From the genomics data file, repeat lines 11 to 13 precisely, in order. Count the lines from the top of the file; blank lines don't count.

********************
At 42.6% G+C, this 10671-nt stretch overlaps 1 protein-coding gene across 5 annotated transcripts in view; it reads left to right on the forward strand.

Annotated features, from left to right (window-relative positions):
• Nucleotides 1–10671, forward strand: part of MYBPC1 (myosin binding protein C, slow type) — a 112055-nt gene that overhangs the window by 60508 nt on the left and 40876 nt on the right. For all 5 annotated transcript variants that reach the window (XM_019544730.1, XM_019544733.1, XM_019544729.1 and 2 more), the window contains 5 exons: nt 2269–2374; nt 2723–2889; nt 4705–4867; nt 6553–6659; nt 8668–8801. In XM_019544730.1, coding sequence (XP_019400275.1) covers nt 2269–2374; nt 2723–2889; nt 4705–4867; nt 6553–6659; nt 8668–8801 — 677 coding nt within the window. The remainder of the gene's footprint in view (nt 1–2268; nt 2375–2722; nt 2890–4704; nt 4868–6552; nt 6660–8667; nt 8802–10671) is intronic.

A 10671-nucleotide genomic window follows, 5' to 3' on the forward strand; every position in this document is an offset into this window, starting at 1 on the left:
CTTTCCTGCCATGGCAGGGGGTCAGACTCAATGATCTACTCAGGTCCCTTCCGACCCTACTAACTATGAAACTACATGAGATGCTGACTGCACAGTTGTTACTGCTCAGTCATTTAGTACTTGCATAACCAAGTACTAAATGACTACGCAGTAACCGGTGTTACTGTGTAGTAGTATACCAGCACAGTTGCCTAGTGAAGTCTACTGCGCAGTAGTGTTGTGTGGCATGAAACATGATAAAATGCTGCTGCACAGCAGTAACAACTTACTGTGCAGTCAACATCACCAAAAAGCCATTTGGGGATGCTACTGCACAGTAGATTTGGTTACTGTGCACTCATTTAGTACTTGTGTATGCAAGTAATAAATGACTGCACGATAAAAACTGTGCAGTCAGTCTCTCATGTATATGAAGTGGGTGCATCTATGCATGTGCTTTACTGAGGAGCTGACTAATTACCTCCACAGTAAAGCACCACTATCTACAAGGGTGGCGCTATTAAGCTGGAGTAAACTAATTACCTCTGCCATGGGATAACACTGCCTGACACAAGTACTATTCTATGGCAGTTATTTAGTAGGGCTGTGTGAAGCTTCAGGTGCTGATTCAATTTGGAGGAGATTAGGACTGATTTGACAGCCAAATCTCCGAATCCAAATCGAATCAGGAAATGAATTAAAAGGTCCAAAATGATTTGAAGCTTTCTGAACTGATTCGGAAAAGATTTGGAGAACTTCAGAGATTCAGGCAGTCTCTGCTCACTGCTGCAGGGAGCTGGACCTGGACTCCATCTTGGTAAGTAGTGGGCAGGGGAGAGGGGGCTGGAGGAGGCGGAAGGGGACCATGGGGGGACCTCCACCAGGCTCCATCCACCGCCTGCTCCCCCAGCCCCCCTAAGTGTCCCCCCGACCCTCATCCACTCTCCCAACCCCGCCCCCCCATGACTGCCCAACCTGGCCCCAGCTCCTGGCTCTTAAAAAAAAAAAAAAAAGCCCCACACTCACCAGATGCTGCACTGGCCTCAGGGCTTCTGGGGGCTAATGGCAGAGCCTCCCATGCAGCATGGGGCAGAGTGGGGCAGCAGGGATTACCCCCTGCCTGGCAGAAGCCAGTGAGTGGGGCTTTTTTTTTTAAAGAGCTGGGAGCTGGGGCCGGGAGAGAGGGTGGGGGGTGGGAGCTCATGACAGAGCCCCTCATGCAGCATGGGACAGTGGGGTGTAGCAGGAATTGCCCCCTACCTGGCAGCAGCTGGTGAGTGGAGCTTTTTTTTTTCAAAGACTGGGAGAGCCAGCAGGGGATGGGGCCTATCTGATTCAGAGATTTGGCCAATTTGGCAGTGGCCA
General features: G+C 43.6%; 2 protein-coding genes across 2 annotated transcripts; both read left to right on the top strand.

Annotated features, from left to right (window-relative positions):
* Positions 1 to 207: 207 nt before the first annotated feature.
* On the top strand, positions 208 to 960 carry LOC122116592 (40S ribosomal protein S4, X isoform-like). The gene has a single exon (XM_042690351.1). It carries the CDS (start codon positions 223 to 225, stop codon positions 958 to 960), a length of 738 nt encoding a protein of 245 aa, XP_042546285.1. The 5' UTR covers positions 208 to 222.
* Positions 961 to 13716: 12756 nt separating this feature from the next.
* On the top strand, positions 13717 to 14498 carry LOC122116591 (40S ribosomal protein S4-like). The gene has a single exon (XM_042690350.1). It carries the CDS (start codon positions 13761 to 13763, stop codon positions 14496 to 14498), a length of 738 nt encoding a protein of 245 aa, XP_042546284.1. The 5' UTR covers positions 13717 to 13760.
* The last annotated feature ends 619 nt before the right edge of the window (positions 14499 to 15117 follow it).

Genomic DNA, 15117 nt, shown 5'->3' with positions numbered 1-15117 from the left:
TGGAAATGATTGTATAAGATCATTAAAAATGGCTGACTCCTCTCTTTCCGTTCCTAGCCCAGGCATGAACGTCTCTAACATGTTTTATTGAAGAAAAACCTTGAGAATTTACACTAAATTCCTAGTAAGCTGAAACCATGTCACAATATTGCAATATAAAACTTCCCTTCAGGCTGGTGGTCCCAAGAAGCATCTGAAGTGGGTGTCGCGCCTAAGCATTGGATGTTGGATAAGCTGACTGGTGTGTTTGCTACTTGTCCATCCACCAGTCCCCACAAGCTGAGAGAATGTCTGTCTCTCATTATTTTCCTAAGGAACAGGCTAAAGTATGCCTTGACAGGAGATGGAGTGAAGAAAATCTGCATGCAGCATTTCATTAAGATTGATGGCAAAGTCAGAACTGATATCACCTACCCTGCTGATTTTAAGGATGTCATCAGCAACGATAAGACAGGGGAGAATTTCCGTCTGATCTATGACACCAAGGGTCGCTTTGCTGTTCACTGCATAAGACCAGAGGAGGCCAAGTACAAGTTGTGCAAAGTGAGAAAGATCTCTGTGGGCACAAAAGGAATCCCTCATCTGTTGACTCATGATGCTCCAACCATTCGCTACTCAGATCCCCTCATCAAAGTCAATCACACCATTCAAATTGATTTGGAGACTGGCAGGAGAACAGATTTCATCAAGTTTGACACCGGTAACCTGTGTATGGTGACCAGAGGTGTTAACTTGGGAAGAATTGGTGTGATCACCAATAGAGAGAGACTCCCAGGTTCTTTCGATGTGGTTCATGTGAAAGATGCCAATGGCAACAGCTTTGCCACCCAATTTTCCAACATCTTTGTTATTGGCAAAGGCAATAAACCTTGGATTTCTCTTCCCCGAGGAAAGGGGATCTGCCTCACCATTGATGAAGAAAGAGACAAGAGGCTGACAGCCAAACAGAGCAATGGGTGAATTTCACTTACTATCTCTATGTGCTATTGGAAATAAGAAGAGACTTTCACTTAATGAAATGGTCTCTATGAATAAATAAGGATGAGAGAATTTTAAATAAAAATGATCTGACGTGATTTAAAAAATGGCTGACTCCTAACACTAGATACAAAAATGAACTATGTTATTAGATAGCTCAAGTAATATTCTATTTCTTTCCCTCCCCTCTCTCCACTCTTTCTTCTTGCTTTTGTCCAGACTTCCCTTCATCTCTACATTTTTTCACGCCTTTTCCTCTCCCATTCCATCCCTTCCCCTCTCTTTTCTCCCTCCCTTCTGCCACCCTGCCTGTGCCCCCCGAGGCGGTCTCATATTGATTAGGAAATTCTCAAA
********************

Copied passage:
* On the top strand, positions 13717 to 14498 carry LOC122116591 (40S ribosomal protein S4-like). The gene has a single exon (XM_042690350.1). It carries the CDS (start codon positions 13761 to 13763, stop codon positions 14496 to 14498), a length of 738 nt encoding a protein of 245 aa, XP_042546284.1. The 5' UTR covers positions 13717 to 13760.
* The last annotated feature ends 619 nt before the right edge of the window (positions 14499 to 15117 follow it).

Genomic DNA, 15117 nt, shown 5'->3' with positions numbered 1-15117 from the left: